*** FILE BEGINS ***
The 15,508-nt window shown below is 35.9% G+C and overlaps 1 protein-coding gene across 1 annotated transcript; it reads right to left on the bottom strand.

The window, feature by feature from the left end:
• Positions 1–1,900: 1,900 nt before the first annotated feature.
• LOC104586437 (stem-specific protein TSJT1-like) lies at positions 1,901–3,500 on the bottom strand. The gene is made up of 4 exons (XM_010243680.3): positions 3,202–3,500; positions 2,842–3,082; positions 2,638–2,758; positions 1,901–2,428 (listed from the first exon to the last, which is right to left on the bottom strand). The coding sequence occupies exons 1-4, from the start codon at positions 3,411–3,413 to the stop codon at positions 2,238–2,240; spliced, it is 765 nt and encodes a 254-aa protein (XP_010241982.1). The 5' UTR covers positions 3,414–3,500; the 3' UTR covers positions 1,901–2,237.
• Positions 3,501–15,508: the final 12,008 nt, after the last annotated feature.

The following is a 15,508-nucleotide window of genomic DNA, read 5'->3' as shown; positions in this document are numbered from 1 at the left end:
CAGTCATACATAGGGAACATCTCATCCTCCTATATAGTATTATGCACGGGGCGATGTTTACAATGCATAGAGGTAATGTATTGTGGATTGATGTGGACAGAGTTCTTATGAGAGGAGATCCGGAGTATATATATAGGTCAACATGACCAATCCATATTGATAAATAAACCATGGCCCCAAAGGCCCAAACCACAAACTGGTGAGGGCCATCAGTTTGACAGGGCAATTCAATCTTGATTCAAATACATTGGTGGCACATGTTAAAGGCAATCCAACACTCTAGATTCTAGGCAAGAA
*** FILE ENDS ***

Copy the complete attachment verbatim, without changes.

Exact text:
The 15,508-nt window shown below is 35.9% G+C and overlaps 1 protein-coding gene across 1 annotated transcript; it reads right to left on the bottom strand.

The window, feature by feature from the left end:
• Positions 1–1,900: 1,900 nt before the first annotated feature.
• LOC104586437 (stem-specific protein TSJT1-like) lies at positions 1,901–3,500 on the bottom strand. The gene is made up of 4 exons (XM_010243680.3): positions 3,202–3,500; positions 2,842–3,082; positions 2,638–2,758; positions 1,901–2,428 (listed from the first exon to the last, which is right to left on the bottom strand). The coding sequence occupies exons 1-4, from the start codon at positions 3,411–3,413 to the stop codon at positions 2,238–2,240; spliced, it is 765 nt and encodes a 254-aa protein (XP_010241982.1). The 5' UTR covers positions 3,414–3,500; the 3' UTR covers positions 1,901–2,237.
• Positions 3,501–15,508: the final 12,008 nt, after the last annotated feature.

The following is a 15,508-nucleotide window of genomic DNA, read 5'->3' as shown; positions in this document are numbered from 1 at the left end:
CAGTCATACATAGGGAACATCTCATCCTCCTATATAGTATTATGCACGGGGCGATGTTTACAATGCATAGAGGTAATGTATTGTGGATTGATGTGGACAGAGTTCTTATGAGAGGAGATCCGGAGTATATATATAGGTCAACATGACCAATCCATATTGATAAATAAACCATGGCCCCAAAGGCCCAAACCACAAACTGGTGAGGGCCATCAGTTTGACAGGGCAATTCAATCTTGATTCAAATACATTGGTGGCACATGTTAAAGGCAATCCAACACTCTAGATTCTAGGCAAGAA